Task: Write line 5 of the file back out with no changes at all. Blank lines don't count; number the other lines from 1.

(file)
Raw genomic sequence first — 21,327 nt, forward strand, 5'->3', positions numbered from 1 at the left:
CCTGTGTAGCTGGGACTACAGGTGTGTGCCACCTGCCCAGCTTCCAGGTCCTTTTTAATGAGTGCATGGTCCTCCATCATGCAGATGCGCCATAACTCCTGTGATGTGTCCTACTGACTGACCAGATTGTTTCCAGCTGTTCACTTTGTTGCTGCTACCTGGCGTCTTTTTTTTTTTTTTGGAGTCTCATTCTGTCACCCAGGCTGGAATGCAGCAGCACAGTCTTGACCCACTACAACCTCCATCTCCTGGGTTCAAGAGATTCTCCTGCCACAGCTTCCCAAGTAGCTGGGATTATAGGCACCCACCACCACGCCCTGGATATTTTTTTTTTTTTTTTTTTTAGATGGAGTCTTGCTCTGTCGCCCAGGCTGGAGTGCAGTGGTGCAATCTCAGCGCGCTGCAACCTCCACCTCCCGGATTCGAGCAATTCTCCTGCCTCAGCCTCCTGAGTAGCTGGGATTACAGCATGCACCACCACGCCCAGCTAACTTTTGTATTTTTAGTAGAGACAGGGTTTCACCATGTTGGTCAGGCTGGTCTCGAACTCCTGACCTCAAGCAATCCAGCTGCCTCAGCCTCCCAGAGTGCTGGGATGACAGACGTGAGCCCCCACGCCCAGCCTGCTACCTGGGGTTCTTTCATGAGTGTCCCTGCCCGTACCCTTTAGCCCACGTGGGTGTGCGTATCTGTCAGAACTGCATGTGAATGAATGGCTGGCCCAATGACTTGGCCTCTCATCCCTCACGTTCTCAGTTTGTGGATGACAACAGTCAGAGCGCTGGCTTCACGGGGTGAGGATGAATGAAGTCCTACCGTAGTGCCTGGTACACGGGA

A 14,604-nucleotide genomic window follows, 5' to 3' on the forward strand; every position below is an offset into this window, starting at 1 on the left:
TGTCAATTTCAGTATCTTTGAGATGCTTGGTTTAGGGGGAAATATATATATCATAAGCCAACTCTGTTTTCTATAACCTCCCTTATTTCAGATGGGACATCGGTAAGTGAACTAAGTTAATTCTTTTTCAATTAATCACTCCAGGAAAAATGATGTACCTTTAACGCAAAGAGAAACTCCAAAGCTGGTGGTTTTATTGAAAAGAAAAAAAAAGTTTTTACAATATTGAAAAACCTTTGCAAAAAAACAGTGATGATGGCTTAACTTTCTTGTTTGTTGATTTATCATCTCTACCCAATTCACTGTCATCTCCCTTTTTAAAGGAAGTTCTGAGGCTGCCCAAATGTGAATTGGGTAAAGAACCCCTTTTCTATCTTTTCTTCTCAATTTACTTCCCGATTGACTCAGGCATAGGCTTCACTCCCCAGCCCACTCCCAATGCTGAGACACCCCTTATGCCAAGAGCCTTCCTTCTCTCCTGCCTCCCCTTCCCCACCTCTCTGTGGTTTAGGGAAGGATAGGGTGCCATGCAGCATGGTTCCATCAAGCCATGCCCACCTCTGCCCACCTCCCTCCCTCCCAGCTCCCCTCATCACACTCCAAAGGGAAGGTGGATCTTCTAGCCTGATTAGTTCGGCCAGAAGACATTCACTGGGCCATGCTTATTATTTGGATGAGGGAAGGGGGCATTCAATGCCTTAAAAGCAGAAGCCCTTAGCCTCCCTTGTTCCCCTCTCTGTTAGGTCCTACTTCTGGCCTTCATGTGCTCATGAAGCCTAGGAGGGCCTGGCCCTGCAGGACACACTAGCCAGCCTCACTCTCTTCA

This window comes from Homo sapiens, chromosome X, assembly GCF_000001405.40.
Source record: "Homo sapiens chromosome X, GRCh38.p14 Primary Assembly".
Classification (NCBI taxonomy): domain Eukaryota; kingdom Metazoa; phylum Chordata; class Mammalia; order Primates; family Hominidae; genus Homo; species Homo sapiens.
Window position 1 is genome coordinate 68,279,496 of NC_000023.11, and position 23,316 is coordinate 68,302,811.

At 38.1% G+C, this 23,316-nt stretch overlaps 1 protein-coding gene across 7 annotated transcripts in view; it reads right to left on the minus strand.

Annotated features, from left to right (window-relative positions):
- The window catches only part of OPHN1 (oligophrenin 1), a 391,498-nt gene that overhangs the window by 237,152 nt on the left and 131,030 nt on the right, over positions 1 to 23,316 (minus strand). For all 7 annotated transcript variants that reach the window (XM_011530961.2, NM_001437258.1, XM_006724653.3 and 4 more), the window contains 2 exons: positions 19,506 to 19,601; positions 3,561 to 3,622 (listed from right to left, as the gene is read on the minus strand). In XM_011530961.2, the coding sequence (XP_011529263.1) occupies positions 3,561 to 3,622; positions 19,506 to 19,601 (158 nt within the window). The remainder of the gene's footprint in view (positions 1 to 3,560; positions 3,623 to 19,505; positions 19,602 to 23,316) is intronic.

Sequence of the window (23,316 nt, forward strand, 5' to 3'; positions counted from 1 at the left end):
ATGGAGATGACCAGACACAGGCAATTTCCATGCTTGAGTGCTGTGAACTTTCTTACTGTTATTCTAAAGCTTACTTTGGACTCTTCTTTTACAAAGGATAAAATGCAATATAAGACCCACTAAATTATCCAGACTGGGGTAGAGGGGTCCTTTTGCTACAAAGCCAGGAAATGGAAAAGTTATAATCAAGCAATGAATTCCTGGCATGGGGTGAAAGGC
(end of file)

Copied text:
This window comes from Homo sapiens, chromosome X, assembly GCF_000001405.40.